The Return of the Young Prince – A.G. Roemmers

It’s the eagerly awaited second book in the sequel and The Return of the Young Prince is a bit of a difficult one. I say difficult because I can’t seem to work out whether I really liked it or not. The book is beautifully written but I just felt at times the content was a little forced.

The Return of the Young Prince by A.G Roemmers is a sequel in which the first novel, The Little Prince was published back in 1943. That novel is the fourth most-translated book in the world, having been translated in over 250 different languages and dialects (as well as Braille). So I mean, the follow up has to be good right? Also note that this can be read without reading the first as it isn’t a direct follow-up. 

Book cover

The book design is beautifully well drawn. I love how it uses simple water colours to not make the clear distinction that this is for a specific age range. The book is recommended for young adults but I think it’s message should certainly reach every age.

I read the book in less than a few days and I did force myself to sit through a few chapters. It begins with a man finding a young boy sleeping by the side of a road. Fearing for his safety, the man bundles him into the car and continues his drive in the hope that the Young Prince is heading that way. Of course, this is no recommendation for you to start picking up strangers in your car but there is that ‘be kind to others‘ message showing through here and it tends to pop up a lot throughout.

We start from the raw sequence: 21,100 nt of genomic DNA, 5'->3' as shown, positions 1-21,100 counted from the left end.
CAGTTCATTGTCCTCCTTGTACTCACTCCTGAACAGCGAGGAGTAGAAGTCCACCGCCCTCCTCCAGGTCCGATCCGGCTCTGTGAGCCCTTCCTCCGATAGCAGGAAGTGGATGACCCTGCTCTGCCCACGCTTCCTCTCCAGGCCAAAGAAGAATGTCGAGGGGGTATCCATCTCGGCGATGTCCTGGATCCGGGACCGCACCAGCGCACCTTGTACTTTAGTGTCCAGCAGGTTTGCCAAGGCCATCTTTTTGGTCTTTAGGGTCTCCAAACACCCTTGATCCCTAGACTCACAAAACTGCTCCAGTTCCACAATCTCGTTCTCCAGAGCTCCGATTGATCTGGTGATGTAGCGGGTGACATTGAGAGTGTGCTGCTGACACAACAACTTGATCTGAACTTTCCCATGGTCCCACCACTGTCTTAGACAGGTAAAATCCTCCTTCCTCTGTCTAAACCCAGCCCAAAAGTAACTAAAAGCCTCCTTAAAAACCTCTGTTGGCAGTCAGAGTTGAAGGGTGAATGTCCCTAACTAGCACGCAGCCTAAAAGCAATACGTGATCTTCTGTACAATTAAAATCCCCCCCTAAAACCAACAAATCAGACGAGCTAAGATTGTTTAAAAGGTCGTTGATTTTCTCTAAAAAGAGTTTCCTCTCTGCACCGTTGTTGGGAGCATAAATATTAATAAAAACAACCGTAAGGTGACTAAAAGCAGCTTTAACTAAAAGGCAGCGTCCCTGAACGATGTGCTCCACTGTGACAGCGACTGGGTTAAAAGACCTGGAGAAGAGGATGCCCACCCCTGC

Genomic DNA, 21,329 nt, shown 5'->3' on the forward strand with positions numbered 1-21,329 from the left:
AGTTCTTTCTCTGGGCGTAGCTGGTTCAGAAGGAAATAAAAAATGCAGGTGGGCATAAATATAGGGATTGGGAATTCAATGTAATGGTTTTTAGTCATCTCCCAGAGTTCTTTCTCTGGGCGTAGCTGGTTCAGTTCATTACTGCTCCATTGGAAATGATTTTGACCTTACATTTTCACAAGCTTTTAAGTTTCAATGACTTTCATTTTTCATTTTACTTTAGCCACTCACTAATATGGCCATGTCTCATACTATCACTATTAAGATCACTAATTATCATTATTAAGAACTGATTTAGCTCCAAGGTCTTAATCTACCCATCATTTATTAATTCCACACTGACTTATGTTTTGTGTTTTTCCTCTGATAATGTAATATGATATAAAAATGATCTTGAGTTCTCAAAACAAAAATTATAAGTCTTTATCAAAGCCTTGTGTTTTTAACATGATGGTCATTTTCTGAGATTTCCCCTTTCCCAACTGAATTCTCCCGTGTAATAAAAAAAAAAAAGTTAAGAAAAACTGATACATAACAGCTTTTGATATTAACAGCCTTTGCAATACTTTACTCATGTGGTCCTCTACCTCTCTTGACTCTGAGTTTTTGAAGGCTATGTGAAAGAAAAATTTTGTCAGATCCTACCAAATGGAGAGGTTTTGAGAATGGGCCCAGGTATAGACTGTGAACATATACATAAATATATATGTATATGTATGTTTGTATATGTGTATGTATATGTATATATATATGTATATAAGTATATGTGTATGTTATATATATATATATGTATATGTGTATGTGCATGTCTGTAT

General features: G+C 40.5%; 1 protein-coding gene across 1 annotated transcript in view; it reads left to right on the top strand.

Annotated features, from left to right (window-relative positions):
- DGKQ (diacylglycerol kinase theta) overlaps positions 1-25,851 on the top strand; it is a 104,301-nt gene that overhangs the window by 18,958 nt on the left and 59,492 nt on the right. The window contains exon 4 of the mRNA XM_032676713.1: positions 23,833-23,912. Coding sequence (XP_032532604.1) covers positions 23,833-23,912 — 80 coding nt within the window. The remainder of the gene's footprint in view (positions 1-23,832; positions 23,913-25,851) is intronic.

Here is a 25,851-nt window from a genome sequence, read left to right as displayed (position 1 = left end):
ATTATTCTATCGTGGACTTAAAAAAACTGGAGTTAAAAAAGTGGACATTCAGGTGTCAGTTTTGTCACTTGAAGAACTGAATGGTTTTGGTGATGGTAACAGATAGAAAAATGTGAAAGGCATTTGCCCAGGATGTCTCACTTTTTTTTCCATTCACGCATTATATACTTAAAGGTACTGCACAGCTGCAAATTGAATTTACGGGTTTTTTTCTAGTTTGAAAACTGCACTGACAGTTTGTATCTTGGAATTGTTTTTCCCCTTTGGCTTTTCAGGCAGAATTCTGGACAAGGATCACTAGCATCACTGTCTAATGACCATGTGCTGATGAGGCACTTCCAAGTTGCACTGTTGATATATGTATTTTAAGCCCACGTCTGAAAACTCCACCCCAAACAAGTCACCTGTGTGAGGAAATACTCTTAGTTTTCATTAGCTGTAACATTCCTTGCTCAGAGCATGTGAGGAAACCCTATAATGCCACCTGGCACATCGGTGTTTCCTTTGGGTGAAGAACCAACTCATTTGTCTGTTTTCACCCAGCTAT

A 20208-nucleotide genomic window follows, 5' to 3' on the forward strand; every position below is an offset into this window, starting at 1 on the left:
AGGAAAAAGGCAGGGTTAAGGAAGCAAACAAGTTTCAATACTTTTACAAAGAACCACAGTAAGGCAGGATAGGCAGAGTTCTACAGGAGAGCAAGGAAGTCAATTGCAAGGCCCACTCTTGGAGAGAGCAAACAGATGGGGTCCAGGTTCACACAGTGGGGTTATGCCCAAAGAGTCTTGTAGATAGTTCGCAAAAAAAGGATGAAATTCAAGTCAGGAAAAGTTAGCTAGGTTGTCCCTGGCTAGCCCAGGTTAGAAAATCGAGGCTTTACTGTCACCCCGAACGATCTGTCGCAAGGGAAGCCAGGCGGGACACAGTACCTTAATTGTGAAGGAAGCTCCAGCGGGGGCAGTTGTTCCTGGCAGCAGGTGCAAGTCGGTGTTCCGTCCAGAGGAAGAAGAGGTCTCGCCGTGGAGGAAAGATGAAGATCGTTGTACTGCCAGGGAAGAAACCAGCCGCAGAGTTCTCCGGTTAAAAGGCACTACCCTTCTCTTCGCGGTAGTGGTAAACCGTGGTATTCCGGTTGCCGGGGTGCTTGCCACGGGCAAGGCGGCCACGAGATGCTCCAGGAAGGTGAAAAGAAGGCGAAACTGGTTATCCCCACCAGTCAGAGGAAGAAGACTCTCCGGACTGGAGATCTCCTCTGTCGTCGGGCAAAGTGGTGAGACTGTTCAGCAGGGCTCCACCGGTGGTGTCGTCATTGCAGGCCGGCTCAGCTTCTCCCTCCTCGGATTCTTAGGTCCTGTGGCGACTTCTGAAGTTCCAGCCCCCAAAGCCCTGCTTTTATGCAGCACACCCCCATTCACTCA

After the Young Prince awakens, the boy is confused of his situation explaining that he’s come from another world, looking for a friend. The man, seemingly perplexed finds himself reeling off life lessons in response to the boy’s questions, which in effect make him realise certain mistakes, assumptions and judgements he makes throughout life. The book was very much awash with expressions, sayings and mottos of which some you’ll recognise and although it makes the reader reflect, I found it sometimes felt a little too forced. It ended up at some points reading as one saying after another and this is where I find myself questioning whether I was a fan of this book.

What I do understand though is how this book is so easily translatable. The story is pretty basic but that aids the translation better. The book is a self-reflection on oneself and those around us and I certainly see this book as having a lot of influence on those who read it and those who hear it read by others.

What I loved?

The message behind it and the beautiful illustrations throughout the book.

What I didn’t love?

I felt some parts were packed with sayings that were then followed by another saying and I did struggle through these sections of the book.

If you like the sound of this book, then be sure to check it out here, on Amazon. It’s £7.99 for hardcover or £4.89 on Kindle. 

Disclaimer – I was gifted this book in return for my own honest opinion.

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